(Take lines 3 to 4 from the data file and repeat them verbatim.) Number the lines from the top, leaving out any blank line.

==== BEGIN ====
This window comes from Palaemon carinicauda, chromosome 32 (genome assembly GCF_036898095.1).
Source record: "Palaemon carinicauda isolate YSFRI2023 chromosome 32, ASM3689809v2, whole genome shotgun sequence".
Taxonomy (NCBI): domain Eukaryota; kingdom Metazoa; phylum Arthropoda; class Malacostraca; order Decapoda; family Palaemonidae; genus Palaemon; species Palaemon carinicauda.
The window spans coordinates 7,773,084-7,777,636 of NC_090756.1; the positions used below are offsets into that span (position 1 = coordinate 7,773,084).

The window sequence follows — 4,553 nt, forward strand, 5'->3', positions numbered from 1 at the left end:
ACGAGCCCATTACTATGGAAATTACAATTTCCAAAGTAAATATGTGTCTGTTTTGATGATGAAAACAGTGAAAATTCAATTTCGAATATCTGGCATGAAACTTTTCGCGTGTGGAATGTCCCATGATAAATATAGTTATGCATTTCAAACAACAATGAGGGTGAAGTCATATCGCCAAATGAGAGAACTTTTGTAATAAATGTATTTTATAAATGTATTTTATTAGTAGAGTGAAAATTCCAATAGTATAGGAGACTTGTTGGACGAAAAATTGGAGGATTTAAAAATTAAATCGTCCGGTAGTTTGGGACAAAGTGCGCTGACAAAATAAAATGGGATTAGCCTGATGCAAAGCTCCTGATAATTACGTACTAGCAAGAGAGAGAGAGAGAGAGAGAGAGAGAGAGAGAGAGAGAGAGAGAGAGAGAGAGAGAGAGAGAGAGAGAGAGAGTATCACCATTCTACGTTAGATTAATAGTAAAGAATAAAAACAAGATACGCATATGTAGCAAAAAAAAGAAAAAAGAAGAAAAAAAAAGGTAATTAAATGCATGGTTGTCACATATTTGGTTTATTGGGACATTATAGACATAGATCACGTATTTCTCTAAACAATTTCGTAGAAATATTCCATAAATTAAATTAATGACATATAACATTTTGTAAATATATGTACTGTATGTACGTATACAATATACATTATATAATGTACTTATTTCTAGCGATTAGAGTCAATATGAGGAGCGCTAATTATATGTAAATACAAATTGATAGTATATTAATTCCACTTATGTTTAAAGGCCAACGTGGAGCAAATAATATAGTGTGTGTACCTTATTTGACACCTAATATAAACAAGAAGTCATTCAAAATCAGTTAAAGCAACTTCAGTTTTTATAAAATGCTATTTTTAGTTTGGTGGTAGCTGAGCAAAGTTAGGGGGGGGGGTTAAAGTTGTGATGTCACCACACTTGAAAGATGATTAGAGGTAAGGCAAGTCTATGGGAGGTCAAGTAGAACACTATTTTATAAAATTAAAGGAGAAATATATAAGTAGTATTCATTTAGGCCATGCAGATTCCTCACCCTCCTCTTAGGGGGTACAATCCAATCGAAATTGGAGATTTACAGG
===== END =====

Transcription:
Taxonomy (NCBI): domain Eukaryota; kingdom Metazoa; phylum Arthropoda; class Malacostraca; order Decapoda; family Palaemonidae; genus Palaemon; species Palaemon carinicauda.
The window spans coordinates 7,773,084-7,777,636 of NC_090756.1; the positions used below are offsets into that span (position 1 = coordinate 7,773,084).